No matter what time of year you feel the call of the wild, camping in the South is accessible to anyone who’s got a tent and a few dollars. What you’re getting in return is an experience that perfectly encapsulates the most valuable treasures of outdoor America.
The best campgrounds in the South have mild temperatures, wandering hiking trails and a collection of beloved lakes, rivers and streams that have been capturing the hearts of travelers for centuries. Whether you’re setting up a cooler and a camp chair for a quiet weekend of relaxation or getting the mountain bike out for an epic ride, these campgrounds offer the perfect home-away-from-home—free from the distractions of the “real world.”
In celebration of summertime, we’re counting down some of the best campgrounds in the South that are also perfect for social distancing and staying safe.
LOUISIANA: Sam Houston Jones State Park
Although it is one of the smaller state parks in the U.S., Sam Houston Jones has managed to emerge as one of the most memorable places to camp. Water sports enthusiasts, like boaters, jet-skiers and kayakers have considered Sam Houston Jones to be a favorite for decades, primarily because of the majestic Calcasieu River and the access that it provides to the nearby Gulf of Mexico.
Luscious lagoons prove an important natural habitat for dozens of migratory bird species, making this one of the best bird-watching destinations in the entire country. Park officials estimate that there are nearly 200 species of birds that call the area home.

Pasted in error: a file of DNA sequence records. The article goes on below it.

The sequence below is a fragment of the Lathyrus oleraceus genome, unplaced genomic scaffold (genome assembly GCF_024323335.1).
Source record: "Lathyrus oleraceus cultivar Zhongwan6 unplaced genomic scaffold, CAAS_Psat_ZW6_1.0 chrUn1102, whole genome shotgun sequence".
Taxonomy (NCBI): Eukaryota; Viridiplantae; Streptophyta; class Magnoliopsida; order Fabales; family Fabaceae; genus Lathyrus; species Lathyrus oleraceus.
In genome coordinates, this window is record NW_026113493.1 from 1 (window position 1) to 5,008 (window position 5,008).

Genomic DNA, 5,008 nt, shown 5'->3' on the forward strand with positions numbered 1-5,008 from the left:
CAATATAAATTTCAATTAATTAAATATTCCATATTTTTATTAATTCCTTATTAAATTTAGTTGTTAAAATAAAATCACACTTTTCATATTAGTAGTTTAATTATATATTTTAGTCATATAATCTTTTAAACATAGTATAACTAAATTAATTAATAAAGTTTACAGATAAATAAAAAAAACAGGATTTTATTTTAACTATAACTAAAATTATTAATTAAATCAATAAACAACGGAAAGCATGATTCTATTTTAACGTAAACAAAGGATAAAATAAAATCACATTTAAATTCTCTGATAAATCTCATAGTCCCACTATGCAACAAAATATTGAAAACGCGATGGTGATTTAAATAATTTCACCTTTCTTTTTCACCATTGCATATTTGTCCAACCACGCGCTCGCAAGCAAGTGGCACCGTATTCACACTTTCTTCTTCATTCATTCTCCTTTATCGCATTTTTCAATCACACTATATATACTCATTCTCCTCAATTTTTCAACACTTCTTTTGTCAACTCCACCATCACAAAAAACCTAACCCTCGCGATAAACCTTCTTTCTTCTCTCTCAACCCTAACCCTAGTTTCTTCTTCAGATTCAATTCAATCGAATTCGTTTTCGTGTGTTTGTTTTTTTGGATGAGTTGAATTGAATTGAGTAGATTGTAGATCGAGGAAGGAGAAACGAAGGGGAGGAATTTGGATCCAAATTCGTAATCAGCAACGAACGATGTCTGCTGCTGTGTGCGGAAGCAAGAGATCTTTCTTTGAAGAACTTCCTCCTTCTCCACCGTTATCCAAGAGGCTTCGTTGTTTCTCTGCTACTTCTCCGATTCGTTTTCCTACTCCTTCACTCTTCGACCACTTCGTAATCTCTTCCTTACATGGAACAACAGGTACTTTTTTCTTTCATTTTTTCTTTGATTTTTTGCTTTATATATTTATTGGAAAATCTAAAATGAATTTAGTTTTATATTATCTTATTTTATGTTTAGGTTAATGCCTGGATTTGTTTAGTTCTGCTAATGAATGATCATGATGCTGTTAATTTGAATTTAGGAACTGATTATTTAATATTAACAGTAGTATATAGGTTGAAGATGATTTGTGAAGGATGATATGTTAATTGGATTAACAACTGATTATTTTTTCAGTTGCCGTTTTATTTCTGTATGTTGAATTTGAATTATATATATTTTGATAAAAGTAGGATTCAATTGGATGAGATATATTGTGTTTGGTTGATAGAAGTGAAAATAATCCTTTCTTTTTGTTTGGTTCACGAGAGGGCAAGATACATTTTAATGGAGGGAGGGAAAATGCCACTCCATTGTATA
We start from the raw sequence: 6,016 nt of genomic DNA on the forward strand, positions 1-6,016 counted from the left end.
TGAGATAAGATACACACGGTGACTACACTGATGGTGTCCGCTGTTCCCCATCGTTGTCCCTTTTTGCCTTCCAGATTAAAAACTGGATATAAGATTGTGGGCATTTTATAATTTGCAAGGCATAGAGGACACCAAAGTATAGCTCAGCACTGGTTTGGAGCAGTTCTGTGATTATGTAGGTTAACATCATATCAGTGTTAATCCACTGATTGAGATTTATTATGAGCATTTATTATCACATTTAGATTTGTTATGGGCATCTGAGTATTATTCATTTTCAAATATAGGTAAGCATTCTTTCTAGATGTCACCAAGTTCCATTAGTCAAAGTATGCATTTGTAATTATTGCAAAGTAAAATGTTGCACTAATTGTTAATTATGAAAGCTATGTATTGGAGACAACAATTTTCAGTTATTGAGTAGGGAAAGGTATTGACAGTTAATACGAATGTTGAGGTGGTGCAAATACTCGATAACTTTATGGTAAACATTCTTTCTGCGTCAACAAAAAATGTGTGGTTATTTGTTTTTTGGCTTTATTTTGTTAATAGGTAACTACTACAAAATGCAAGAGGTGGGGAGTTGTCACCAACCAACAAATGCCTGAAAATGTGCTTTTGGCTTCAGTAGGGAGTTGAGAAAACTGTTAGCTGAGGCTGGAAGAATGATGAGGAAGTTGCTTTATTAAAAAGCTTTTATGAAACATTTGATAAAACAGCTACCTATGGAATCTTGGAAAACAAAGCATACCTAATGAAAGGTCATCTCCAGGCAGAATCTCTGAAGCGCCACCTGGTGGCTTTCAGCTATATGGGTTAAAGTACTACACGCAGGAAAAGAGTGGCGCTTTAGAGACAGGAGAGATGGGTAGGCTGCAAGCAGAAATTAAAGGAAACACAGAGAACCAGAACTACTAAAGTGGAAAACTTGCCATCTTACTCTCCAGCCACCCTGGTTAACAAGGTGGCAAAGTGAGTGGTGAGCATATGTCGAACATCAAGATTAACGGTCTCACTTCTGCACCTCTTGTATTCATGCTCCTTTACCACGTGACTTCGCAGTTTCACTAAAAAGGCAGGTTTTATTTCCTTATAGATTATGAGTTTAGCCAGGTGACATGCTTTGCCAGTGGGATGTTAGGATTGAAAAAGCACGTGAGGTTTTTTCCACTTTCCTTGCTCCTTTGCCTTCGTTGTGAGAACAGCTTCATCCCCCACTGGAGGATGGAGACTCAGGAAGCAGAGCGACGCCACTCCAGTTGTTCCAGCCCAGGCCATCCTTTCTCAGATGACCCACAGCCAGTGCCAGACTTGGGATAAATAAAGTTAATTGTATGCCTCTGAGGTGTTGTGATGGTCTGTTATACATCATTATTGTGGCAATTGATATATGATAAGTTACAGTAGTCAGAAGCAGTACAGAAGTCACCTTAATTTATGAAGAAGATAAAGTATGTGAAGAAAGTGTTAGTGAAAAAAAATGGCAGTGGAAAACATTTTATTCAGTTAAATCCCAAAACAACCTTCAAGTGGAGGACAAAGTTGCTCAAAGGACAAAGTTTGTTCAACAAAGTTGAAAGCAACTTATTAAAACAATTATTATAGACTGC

NORTH CAROLINA: Pilot Mountain State Park
The Blue Ridge Mountains have truly become one of America’s most cherished natural landscapes. Perhaps that’s why camping in them during the North Carolina summer feels so true to the national spirit.
Pilot Mountain State Park has about 50 campsites, all of them quite primitive. There are restroom and shower facilities, and each campsite includes a flattened tent pad and a fire pit/grill combo, along with a picnic table.
Kayakers and paddle-boarders can find some pretty cool primitive camping on the other side of the river if they are willing to paddle over to it. The added seclusion should be a big draw for some people. The park’s namesake is the uniquely-shaped Pilot Mountain, which rises over the landscape in such a way that has made it the perfect navigational tool in the area.
NORTH CAROLINA: Uwharrie National Forest
When you are standing in the center of Uwharrie National Forest at the heart of North Carolina, it is hard to imagine that you are standing on the oldest mountain range in North America. At about 1,000 feet in elevation, the Uwharrie Mountains are hardly as towering as the Rockies or the Appalachians, but geologists think that they were once massive volcanic beasts rising to 20,000 feet.
Today, it is the lush forests of pine and hardwood that give Uwharrie National Forest its real drawing power. A collection of small lakes combined with the Uwharrie River makes this place a prime destination for anglers.